Italy is deciding on whether to go along with the United States and keep its servicemen in Afghanistan, where security continues to be compromised amid a threat from radicals, including the Islamic State, Italian Prime Minister Matteo Renzi said.
On Thursday, US President Barack Obama announced the United States would keep a troop presence of 9,800 in Afghanistan, drawing those levels down to 5,500 by 2016 or 2017.
The Italian government is “deciding in these hours” what position to adopt on Afghanistan in the wake of Obama’s announcement, Renzi said on Friday as quoted by the Gazzetta del Sud Italian newspaper.
Speaking at the Ca’ Foscari University of Venice, Renzi stressed that any decision regarding Italy’s military presence in Afghanistan would have to be made by parliament, but suggested that Italy was going to follow in Washington’s footsteps and prolong its Afghan mission for one more year.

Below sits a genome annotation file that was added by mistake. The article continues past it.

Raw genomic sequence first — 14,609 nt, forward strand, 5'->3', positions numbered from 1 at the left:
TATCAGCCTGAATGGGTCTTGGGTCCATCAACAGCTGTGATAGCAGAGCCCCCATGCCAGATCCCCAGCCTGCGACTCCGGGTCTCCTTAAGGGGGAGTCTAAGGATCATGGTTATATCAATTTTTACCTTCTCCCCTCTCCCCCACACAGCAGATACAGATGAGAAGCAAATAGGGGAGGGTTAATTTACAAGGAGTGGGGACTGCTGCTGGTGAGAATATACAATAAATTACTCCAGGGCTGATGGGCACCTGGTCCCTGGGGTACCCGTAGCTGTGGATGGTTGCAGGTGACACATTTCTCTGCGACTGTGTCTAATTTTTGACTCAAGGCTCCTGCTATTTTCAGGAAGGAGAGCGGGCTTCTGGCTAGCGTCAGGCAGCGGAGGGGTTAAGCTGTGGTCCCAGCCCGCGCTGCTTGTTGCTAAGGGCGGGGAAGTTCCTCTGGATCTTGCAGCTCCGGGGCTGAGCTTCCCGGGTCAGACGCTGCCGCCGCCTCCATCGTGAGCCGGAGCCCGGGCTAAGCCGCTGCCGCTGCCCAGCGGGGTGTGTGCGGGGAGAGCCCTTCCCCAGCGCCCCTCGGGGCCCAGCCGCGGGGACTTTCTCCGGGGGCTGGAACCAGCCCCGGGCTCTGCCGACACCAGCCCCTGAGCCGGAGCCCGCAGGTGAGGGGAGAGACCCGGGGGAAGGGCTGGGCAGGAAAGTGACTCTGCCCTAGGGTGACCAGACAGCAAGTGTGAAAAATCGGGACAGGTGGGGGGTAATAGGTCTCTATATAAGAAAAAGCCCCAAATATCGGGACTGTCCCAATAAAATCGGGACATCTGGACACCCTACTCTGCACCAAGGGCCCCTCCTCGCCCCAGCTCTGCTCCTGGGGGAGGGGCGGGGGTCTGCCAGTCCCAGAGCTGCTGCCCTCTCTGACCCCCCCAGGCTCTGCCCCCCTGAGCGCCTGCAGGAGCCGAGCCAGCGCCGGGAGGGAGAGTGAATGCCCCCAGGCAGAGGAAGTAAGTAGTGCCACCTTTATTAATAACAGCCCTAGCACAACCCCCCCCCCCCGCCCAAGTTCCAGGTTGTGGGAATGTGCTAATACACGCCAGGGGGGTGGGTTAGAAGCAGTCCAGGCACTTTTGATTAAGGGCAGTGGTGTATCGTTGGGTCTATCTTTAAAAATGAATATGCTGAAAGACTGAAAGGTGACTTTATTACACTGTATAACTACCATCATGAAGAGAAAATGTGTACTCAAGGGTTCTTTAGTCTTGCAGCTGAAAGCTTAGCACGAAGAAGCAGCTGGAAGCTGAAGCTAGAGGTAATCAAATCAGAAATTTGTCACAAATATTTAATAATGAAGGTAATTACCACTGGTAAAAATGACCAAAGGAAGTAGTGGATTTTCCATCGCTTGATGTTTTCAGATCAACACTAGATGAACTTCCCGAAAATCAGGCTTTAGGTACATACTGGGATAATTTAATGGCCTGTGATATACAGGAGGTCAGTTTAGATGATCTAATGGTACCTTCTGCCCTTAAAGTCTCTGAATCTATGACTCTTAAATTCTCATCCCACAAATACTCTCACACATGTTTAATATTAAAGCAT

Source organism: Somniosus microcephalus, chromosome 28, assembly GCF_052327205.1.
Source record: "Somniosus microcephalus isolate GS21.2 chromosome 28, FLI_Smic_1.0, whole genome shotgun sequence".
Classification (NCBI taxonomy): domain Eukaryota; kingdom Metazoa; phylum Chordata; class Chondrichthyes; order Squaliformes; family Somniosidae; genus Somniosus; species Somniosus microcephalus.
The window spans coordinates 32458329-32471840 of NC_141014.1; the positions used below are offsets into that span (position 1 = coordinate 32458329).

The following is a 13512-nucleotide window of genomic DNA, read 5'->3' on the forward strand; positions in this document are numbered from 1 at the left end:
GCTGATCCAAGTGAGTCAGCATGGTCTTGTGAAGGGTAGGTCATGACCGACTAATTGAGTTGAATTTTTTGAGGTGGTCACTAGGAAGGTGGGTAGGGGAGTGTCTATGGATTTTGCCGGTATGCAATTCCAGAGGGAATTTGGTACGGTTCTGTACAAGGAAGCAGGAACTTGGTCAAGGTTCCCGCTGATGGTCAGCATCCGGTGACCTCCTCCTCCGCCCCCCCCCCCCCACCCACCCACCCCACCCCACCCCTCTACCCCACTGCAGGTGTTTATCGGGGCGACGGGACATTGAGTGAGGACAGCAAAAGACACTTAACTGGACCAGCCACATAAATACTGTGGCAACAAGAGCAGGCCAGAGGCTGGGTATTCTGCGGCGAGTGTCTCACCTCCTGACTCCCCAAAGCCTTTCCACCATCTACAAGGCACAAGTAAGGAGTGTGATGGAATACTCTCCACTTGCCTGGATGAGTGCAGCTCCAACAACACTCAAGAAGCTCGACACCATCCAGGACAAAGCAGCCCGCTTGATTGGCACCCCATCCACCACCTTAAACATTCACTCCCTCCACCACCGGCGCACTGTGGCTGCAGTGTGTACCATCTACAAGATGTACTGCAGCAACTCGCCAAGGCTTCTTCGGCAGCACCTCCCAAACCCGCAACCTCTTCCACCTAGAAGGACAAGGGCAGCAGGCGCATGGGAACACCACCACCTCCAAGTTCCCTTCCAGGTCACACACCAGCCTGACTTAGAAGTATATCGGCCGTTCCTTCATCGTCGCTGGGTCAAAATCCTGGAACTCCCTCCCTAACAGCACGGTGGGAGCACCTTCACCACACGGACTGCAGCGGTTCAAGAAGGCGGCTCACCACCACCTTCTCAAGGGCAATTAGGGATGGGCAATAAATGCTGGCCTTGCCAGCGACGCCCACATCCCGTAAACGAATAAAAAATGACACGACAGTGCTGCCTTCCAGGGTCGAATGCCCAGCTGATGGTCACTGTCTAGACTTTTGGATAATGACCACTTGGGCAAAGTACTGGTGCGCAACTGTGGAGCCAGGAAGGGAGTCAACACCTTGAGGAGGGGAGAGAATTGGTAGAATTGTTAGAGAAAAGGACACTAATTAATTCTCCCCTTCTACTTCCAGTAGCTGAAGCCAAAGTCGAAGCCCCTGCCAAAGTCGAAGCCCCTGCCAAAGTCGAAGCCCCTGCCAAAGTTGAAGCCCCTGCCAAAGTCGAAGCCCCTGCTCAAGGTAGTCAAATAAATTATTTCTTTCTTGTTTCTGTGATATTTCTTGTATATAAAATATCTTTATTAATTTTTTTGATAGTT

According to Italy’s Defense Ministry, about 750 Italian servicemen are currently stationed in Afghanistan as part of the NATO Resolute Support mission.
The follow-up mission was launched in January 2015 to provide training and assistance to Afghan security forces after NATO’s International Security Assistance Force (ISAF) Joint Command mission ended in 2014.
Afghanistan continues to be in a state of political and social turmoil as the Taliban and Islamic State (IS) radicals take advantage of instability in the country, which has persisted since the 2001 US-led invasion.
The United States originally planned to end its military presence in Afghanistan by December 2016.